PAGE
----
THE GLORY AND THE PEACE

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“Glory to God in the highest and on earth peace for people of God’s good will (Luke 2:14).”

It is common to pass quickly from these traditional words of praise to the detailed account of what the star-near-bethlehem-israel2[1]Shepherds discovered at the Bethlehem crèche—the child swaddled, parents adoringly attending, and the animals carrying on as usual.  Stunning was the discovery just as the Heavenly Host had described!  Stunning enough to explain the rush to see “this thing that God has done and revealed to us,” (2:15).

One reason we so quickly move from the sheep and fields to the village manger traces I think to an assumed split between heaven and earth which moderns accept as self-evident.  Heaven is there and earth is here.  Heaven is not earth and vice versa.  Heaven is God’s space. Earth is ours.  So we think.  But we think brokenly.  We imagine the world as it has come to be, not as it was and will be again.  We are quick to note what’s up in heaven and then return our focus to the way it is in “the real world.”

In so doing, we risk missing the grand and glorious point of it all.  That somehow at this moment in an obscure and much maligned corner of the ancient world the mending of earth’s breach with heaven has begun.  That God comes down, enters in, and gathers up earth’s spaces into holy embrace so completely and powerfully that things in heaven and earth—all things above, below, within, and around—are brought together, reconciled, and healed whole.  That Mary’s cradling of Messiah mirrors heaven’s embrace of all earth’s orphans, that her quick and “natural” response to her Infant’s cries reflects the sure and “supernatural” reach of abounding grace for a groaning world, that precisely the glory enthroned in the highest places will not and cannot be confined there, but must and does cascade toward the lowest and least places until no receptive place remains untouched by Shalom.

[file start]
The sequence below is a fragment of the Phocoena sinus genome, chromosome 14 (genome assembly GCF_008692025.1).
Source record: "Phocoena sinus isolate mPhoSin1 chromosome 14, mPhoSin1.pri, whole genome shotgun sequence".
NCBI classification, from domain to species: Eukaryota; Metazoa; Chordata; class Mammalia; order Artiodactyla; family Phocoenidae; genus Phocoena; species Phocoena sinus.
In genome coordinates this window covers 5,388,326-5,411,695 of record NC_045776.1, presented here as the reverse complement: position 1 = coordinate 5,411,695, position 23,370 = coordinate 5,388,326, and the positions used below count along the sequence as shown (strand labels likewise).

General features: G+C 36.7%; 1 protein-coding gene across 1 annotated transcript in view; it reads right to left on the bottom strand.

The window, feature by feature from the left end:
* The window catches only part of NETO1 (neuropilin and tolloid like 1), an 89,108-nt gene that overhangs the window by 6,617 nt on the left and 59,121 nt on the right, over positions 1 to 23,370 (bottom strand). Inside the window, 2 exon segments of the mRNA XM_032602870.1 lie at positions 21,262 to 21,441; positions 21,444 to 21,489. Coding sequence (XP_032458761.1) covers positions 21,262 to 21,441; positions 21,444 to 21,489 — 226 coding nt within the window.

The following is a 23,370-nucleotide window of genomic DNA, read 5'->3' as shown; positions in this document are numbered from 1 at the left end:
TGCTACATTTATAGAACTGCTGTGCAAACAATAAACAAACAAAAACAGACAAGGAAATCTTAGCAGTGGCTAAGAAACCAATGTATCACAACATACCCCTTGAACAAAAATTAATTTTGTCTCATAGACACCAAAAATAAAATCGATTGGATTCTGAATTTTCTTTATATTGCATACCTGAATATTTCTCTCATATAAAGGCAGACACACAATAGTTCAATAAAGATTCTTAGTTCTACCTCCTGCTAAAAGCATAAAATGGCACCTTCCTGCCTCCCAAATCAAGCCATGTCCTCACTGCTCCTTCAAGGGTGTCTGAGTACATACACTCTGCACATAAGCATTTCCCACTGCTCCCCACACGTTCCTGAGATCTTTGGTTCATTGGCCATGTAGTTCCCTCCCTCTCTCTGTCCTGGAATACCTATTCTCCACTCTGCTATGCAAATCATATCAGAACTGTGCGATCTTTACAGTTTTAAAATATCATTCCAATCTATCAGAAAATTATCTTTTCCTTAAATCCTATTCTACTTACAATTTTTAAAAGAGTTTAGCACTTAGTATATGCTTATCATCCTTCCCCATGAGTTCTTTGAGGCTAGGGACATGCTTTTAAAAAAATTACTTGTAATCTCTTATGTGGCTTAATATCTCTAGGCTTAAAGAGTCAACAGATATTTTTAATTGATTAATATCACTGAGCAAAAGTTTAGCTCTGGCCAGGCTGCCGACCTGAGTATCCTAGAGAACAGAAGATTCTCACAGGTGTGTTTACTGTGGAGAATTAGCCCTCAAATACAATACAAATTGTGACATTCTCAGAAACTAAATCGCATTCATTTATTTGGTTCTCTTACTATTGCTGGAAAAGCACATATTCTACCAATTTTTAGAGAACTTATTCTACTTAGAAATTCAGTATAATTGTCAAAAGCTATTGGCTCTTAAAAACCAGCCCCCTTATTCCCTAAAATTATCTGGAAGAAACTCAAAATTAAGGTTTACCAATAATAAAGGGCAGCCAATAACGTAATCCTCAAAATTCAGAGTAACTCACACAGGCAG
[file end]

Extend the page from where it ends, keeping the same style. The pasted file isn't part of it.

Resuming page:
In the light of that Day, when God in the highest is glorified, God’s good will flows toward all places and peoples leaving peace in its wake.

Now the challenge for us is not to allow all of this to flatten and thin out to pious platitude and sweet sentimentality.  Heaven rescues, reclaims, and renews earth’s spaces, as ugly and broken as they may be now.  Yes, earth and Heaven comingle because the dividing walls have collapsed, beaten down by the living, loving, serving, suffering and dying of the Final Adam.  Thus, alienation becomes estranged from a world reborn.  Diversity remains, but division is exiled.  Enmity, and the anger that spawns it, must flee from this Love that rages until all the beloved sit together at the table.

We will meet the challenge by confidently trusting this better than good news—that indeed with the Self-giving of God there began the healing of earth’s rift with the Heavens.  The grace given truly amazes and abounds.  In our hearts and homes it can abound.  In our relationships and friendships, it may abound.  In the circumstances that are awkward, confusing, conflicted, angry, hostile, dangerous and deadly it must abound.  So far as we have, or will have, any opportunities the grace given must amaze and abound for the abused, the outcast, the forsaken and forlorn, the vulnerable and threatened, the hopeless and despairing, for however the darkness manifests.

We will meet the challenge when the One whose coming we welcome during Advent inhabits our hearts, enlightens our eyes, renews and informs our minds, seasons our words, and enlivens our ways so that our very lives become sign and seed of earth’s final healing.

David Kendall
By David Kendall

Reverend David W. Kendall, an ordained elder in the Great Plains Conference, was elected to the office of bishop of the Free Methodist Church in May 2005. He serves as overseer of East Michigan, Gateway, Great Plains, Mid-America, North Central, North Michigan, Ohio, Southern Michigan, Wabash, African Area Annual Conferences; and Coordinator of oversight for the World Ministries Center.

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